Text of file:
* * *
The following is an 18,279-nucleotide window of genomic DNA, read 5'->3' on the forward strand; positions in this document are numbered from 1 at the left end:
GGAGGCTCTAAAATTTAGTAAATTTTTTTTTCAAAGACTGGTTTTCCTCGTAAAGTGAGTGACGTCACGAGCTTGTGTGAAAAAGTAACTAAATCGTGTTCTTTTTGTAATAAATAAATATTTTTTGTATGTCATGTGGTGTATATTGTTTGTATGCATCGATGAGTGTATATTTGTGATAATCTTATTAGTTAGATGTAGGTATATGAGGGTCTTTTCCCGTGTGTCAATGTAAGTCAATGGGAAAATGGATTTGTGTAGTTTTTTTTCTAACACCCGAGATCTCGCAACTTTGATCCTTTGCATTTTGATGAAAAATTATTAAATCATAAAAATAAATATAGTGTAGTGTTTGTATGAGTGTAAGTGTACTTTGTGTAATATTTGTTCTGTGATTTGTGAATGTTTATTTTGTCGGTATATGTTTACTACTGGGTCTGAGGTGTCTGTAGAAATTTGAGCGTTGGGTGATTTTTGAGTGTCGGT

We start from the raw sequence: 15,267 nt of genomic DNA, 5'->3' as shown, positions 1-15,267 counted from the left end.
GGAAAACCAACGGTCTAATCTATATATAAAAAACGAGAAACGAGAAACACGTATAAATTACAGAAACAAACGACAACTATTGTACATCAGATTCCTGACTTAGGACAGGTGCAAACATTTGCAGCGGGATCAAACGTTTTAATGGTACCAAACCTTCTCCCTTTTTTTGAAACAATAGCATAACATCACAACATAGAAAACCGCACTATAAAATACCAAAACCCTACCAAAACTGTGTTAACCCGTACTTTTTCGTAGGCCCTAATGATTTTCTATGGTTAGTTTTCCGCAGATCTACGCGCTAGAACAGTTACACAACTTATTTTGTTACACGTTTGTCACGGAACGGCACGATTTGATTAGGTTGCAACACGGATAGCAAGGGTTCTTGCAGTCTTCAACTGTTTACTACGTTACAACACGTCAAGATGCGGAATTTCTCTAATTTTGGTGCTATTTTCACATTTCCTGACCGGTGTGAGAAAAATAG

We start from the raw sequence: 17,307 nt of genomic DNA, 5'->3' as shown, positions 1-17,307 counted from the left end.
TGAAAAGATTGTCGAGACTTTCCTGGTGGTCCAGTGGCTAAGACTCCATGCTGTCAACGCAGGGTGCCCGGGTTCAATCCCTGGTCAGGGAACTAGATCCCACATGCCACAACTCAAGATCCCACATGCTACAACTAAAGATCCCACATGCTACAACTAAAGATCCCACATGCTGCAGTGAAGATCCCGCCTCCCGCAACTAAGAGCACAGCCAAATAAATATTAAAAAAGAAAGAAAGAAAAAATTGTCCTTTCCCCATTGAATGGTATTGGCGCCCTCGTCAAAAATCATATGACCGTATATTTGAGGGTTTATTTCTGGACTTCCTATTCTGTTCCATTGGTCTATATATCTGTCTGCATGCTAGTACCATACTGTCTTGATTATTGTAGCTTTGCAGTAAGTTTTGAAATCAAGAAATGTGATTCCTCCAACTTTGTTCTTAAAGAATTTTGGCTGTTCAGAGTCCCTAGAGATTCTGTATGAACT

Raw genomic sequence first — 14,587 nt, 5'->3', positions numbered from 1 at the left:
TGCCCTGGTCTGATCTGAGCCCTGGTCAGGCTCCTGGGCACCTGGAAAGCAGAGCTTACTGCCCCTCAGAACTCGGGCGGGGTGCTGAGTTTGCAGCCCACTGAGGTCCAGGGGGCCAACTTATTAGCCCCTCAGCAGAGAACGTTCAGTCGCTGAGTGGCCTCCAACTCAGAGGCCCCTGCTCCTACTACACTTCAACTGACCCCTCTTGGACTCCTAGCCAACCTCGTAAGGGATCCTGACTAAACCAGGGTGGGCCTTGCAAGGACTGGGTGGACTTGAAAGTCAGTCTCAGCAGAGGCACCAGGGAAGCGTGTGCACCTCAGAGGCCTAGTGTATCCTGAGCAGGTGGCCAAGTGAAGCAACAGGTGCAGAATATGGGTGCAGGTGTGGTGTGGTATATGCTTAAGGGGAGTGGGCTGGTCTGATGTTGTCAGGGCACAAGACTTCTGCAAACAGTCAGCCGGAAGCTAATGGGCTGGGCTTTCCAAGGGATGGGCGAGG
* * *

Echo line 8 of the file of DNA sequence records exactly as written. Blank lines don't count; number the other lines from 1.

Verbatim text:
TGCCCTGGTCTGATCTGAGCCCTGGTCAGGCTCCTGGGCACCTGGAAAGCAGAGCTTACTGCCCCTCAGAACTCGGGCGGGGTGCTGAGTTTGCAGCCCACTGAGGTCCAGGGGGCCAACTTATTAGCCCCTCAGCAGAGAACGTTCAGTCGCTGAGTGGCCTCCAACTCAGAGGCCCCTGCTCCTACTACACTTCAACTGACCCCTCTTGGACTCCTAGCCAACCTCGTAAGGGATCCTGACTAAACCAGGGTGGGCCTTGCAAGGACTGGGTGGACTTGAAAGTCAGTCTCAGCAGAGGCACCAGGGAAGCGTGTGCACCTCAGAGGCCTAGTGTATCCTGAGCAGGTGGCCAAGTGAAGCAACAGGTGCAGAATATGGGTGCAGGTGTGGTGTGGTATATGCTTAAGGGGAGTGGGCTGGTCTGATGTTGTCAGGGCACAAGACTTCTGCAAACAGTCAGCCGGAAGCTAATGGGCTGGGCTTTCCAAGGGATGGGCGAGG